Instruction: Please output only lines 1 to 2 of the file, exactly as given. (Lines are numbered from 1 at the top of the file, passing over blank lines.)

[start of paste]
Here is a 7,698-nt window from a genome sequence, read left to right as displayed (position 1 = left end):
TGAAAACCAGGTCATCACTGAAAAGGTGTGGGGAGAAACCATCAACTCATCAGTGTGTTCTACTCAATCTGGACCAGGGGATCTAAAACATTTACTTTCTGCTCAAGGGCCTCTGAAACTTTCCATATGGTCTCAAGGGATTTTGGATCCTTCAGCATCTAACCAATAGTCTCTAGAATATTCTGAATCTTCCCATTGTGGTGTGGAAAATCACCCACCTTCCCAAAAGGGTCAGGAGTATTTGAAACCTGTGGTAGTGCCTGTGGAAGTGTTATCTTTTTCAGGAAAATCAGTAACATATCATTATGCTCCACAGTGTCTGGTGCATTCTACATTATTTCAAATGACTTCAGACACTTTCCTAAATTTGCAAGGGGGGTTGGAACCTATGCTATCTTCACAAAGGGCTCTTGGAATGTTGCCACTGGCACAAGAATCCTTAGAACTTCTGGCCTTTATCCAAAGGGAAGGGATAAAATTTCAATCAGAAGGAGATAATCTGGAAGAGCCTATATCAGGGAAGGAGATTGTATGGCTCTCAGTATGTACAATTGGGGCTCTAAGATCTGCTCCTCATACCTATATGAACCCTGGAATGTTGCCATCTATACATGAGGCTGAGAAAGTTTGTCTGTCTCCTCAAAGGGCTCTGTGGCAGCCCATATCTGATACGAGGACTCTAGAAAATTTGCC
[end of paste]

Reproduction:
Here is a 7,698-nt window from a genome sequence, read left to right as displayed (position 1 = left end):
TGAAAACCAGGTCATCACTGAAAAGGTGTGGGGAGAAACCATCAACTCATCAGTGTGTTCTACTCAATCTGGACCAGGGGATCTAAAACATTTACTTTCTGCTCAAGGGCCTCTGAAACTTTCCATATGGTCTCAAGGGATTTTGGATCCTTCAGCATCTAACCAATAGTCTCTAGAATATTCTGAATCTTCCCATTGTGGTGTGGAAAATCACCCACCTTCCCAAAAGGGTCAGGAGTATTTGAAACCTGTGGTAGTGCCTGTGGAAGTGTTATCTTTTTCAGGAAAATCAGTAACATATCATTATGCTCCACAGTGTCTGGTGCATTCTACATTATTTCAAATGACTTCAGACACTTTCCTAAATTTGCAAGGGGGGTTGGAACCTATGCTATCTTCACAAAGGGCTCTTGGAATGTTGCCACTGGCACAAGAATCCTTAGAACTTCTGGCCTTTATCCAAAGGGAAGGGATAAAATTTCAATCAGAAGGAGATAATCTGGAAGAGCCTATATCAGGGAAGGAGATTGTATGGCTCTCAGTATGTACAATTGGGGCTCTAAGATCTGCTCCTCATACCTATATGAACCCTGGAATGTTGCCATCTATACATGAGGCTGAGAAAGTTTGTCTGTCTCCTCAAAGGGCTCTGTGGCAGCCCATATCTGATACGAGGACTCTAGAAAATTTGCC